Michigan will now be among the states with universal background checks required for firearm sales in the state, adding the requirements to private sales of what are termed long guns, it seems. Formerly, purchases from federally licensed dealers already required such checks, as did sales of handguns from any source in Michigan. The two categories of firearms are sometimes treated differently in regulations around guns.
Polling shows universal background checks for gun sales constitute a widely supported option for responding to the crisis of gun violence in the U.S., which continues to claim lives across age groups, including young children, over 75 of whom have already died from gun violence in the United States this year. In an age bracket including most teenagers, over 450 deaths from gun violence in the U.S. have already been recorded since January 1, according to the Gun Violence Archive, which collects such data for public viewing.
Alongside these details, polling data originating with YouGov found that 82 percent of overall respondents supported the implementation of universal background checks around the nation covering both private gun sales and those through federally licensed dealers, and other polls have found similar outcomes. Even (some) Republicans agree with the idea. In the YouGov polling, the portion of respondents from the party who opposed the concept didn’t even reach one in five.
And yet, GOP officials resist. The new initiatives in Michigan come after Democrats took unified control of both chambers of the state legislature and the governorship last year. (The party already had some of that policy leverage, including via Michigan Governor Gretchen Whitmer’s first term, after which she won another by a large margin despite consistent targeting from Trump and allies of his.)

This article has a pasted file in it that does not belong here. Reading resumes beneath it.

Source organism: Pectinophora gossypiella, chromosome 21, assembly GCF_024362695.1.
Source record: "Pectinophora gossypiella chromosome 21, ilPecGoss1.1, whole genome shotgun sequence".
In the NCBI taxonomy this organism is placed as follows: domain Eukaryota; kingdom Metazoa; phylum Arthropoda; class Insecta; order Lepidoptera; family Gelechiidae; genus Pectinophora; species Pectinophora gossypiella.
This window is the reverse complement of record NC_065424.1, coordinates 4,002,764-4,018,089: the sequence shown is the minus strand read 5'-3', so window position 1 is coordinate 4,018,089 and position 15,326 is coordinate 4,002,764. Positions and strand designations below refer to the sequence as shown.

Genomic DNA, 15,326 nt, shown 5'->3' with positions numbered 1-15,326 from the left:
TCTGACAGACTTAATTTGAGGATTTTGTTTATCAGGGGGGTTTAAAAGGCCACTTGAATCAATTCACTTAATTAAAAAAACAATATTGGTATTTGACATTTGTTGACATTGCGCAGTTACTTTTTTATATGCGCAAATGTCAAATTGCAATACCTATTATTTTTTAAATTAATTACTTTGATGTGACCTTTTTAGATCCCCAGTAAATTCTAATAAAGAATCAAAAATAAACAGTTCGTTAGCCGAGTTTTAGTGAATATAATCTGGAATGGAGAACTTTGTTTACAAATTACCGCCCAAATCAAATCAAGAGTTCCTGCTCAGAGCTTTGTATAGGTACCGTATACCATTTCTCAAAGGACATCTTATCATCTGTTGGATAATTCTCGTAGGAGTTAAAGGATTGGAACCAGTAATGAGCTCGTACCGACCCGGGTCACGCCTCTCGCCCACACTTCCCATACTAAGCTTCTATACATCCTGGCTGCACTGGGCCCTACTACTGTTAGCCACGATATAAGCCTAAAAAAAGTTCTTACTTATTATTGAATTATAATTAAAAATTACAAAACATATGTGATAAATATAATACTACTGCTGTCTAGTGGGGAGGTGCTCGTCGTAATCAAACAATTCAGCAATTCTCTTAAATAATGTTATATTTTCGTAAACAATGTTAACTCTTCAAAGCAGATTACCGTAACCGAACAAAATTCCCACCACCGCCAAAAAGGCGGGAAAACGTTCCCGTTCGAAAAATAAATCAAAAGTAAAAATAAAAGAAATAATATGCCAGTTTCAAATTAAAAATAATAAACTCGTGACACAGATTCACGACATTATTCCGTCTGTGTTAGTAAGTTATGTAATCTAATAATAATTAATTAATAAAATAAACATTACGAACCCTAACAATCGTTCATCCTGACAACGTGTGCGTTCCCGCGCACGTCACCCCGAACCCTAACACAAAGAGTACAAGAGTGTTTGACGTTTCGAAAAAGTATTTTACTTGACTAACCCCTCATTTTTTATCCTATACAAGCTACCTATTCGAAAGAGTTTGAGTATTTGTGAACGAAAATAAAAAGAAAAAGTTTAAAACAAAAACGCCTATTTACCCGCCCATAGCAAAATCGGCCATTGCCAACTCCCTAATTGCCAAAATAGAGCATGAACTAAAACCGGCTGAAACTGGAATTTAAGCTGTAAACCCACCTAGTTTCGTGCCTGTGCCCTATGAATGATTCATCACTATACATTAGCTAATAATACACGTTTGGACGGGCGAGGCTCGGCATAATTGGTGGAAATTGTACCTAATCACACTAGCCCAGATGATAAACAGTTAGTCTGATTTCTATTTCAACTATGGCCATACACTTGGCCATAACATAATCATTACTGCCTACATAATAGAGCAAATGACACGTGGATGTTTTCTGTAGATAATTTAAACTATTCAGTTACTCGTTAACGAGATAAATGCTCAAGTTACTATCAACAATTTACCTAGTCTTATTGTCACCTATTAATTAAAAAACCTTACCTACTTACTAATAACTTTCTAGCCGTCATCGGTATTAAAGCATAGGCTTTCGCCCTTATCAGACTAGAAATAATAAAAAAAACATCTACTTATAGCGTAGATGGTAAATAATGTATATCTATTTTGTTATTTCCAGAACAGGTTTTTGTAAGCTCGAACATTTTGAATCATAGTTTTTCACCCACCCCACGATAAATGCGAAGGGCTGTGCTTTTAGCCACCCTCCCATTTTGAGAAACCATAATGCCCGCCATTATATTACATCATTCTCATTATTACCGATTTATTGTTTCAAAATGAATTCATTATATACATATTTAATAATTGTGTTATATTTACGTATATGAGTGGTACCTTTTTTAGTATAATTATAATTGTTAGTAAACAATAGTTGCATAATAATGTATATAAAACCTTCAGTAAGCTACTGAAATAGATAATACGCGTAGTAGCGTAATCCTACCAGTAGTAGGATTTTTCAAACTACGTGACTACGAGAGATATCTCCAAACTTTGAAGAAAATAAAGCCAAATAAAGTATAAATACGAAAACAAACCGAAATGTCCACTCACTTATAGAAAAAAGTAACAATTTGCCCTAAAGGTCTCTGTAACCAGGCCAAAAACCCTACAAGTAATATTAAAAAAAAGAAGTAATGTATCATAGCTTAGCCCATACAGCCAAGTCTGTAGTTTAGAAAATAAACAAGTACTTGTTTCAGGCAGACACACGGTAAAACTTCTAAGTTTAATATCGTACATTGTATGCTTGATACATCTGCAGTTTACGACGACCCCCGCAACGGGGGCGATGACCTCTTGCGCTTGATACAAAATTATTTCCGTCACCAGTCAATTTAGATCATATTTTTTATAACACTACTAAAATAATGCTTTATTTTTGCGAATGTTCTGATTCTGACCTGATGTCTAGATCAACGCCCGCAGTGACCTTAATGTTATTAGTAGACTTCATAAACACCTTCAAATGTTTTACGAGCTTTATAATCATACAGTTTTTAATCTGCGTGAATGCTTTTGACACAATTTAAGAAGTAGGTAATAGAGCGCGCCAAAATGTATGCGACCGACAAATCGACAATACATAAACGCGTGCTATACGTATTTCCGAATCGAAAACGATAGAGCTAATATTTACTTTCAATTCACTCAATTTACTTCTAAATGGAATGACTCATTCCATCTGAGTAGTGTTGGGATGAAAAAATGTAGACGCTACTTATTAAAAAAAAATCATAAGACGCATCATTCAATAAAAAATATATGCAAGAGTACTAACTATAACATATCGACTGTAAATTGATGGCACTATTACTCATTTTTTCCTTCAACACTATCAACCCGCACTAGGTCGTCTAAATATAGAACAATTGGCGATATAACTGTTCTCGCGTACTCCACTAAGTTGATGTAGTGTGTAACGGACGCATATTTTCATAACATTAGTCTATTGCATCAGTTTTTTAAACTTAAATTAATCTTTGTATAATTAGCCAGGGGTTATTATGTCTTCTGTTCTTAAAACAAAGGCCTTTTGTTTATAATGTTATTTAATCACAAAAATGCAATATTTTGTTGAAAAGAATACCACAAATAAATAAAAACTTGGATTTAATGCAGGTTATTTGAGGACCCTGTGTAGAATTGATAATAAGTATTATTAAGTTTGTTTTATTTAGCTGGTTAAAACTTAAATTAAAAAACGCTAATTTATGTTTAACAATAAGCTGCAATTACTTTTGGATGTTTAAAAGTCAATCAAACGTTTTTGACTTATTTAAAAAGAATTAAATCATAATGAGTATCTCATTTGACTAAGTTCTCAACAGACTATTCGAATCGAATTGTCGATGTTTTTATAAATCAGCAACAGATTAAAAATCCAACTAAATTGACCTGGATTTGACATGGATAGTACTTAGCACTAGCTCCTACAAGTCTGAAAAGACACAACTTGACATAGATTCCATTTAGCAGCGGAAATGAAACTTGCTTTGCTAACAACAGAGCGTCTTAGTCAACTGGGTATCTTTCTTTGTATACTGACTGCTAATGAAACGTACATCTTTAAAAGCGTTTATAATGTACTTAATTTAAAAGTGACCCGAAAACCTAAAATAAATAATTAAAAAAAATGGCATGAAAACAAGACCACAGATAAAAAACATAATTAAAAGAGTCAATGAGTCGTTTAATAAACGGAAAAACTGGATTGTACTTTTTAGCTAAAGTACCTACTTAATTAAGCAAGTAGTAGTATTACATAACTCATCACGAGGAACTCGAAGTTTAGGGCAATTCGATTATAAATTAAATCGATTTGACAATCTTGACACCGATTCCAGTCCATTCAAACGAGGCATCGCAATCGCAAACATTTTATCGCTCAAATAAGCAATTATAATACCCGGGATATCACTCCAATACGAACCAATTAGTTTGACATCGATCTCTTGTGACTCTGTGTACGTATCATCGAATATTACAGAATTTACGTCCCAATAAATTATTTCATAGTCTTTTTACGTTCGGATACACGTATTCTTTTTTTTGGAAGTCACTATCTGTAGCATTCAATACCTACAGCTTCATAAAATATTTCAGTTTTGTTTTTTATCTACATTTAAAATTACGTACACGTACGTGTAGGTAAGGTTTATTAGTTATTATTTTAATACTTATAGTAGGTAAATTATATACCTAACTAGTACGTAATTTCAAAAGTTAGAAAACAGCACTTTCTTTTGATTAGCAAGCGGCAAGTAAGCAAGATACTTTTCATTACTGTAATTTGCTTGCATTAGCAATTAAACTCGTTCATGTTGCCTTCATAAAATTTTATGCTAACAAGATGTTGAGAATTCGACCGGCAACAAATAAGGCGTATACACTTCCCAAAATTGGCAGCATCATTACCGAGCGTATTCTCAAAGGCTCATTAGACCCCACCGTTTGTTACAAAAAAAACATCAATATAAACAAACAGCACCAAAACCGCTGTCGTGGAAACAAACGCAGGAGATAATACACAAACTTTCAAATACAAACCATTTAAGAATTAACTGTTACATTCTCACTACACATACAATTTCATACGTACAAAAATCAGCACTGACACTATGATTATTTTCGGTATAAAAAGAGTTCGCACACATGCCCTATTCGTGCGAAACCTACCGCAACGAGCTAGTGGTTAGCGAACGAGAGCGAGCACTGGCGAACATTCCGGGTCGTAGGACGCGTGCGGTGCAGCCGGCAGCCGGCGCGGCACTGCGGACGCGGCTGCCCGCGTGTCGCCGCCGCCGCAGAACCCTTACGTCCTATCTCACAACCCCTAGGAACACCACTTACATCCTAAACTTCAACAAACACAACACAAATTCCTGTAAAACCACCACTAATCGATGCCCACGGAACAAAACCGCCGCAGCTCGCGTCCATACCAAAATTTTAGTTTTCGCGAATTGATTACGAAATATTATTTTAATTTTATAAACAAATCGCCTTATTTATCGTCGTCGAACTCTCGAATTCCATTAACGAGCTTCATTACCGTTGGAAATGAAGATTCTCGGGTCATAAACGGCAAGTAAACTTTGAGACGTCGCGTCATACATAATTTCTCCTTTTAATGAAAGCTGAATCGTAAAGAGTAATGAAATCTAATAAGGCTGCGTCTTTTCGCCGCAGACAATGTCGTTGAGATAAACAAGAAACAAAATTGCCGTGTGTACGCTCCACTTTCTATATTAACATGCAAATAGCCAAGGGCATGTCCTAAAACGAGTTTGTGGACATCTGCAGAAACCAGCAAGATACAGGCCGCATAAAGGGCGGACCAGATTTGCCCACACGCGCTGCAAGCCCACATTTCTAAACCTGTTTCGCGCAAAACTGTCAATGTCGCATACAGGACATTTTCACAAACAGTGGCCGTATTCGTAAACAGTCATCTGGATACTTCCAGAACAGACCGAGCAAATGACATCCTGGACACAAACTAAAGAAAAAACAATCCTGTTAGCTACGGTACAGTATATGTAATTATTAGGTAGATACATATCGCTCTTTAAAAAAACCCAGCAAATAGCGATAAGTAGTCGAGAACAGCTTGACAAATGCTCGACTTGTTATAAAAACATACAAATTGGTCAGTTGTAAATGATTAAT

Whitmer has now signed a collection of gun safety bills including the measures establishing universal background checks. Also included were rules outlining demands for the secured storage of firearms in environments where minors may have access to the scene. Locking devices or a locked container are required, and they’re to be stored without ammunition inside. Penalties for non-compliance were included in the bevy of legislation, as were guidelines for the dissemination of relevant warning materials around the demands for storage.
“Today, we are turning our pain into purpose and honoring those we have lost with commonsense gun violence prevention legislation supported by a majority of Michiganders,” Whitmer said. “Universal background checks and safe storage are long-overdue steps we are proud to take today that will save lives by keeping guns out of the hands of criminals and domestic abusers and children in the home. I want to thank my partners in the legislature for getting this done, the advocates who fought so hard to make this happen, and every Michigander impacted by gun violence who shared their stories. We will keep working together to prevent mass shootings, reduce gun violence, and save lives.”
Other progress on gun policy includes the recent approval by state legislators in Washington state of a ban on the sale of assault weapons. States with such restrictions are slowly approaching a dozen in number.